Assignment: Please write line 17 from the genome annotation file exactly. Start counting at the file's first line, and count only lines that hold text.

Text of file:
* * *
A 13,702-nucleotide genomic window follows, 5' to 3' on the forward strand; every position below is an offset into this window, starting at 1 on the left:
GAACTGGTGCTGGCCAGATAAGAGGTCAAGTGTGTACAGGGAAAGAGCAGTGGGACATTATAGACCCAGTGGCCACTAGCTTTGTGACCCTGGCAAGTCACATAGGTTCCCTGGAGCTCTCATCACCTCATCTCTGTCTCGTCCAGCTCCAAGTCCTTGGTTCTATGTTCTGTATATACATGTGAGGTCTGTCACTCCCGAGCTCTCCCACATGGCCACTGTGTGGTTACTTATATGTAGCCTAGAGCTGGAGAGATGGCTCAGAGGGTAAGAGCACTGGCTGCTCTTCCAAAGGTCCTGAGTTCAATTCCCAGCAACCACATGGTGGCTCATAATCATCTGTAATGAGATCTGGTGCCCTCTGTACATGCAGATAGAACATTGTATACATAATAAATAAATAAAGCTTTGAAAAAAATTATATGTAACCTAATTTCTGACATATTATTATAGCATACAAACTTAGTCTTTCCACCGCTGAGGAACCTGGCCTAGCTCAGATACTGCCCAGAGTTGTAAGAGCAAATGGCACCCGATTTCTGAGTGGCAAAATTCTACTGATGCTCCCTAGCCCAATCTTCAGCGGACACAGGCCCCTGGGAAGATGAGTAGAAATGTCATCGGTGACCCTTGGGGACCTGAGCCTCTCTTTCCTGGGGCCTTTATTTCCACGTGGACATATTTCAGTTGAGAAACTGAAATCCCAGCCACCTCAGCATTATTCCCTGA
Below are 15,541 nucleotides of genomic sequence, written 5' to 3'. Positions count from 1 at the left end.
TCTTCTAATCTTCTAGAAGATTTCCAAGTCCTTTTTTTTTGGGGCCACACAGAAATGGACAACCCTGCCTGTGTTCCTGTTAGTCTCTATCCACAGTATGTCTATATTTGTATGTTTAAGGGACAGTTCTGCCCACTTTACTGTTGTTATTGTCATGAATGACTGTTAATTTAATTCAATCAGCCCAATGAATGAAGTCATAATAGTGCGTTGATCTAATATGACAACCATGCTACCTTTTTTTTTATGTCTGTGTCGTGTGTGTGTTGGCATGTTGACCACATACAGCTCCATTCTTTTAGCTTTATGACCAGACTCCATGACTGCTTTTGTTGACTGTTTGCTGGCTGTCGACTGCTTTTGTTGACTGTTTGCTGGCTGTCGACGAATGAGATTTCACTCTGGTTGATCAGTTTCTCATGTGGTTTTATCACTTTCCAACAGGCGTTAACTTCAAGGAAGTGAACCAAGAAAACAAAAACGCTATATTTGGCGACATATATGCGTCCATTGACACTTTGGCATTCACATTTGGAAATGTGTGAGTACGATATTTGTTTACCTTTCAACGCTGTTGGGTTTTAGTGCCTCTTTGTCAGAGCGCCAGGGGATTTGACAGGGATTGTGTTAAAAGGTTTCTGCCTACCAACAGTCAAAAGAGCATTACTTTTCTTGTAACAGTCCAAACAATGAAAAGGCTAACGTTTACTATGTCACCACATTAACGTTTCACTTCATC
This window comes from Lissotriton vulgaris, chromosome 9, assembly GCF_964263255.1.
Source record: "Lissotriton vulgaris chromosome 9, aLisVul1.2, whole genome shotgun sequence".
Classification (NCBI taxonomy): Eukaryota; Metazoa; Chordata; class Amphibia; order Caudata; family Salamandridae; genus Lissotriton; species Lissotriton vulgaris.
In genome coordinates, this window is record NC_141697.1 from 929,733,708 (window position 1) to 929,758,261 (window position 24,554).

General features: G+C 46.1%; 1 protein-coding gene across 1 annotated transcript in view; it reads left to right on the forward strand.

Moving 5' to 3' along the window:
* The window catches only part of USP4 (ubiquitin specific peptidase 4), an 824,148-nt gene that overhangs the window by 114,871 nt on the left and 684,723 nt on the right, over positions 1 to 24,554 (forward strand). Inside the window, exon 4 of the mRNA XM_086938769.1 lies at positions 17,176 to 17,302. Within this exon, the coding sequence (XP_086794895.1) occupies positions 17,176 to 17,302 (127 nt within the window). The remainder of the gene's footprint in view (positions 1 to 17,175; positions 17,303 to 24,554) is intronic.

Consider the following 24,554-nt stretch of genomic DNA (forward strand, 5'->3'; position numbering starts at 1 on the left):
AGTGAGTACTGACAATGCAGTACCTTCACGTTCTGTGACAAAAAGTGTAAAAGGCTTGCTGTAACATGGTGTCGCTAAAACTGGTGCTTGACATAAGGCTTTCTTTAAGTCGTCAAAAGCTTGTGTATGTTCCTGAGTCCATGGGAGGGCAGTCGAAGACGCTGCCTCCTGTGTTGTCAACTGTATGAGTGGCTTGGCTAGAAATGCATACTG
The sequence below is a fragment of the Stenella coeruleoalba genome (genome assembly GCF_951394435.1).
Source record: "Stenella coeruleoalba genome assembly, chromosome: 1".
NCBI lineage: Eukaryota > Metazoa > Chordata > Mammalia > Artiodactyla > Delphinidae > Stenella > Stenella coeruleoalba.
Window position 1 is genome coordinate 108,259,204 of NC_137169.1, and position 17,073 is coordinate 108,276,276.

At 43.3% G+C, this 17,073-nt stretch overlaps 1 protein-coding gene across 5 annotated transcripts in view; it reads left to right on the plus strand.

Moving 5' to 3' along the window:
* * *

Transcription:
Window position 1 is genome coordinate 108,259,204 of NC_137169.1, and position 17,073 is coordinate 108,276,276.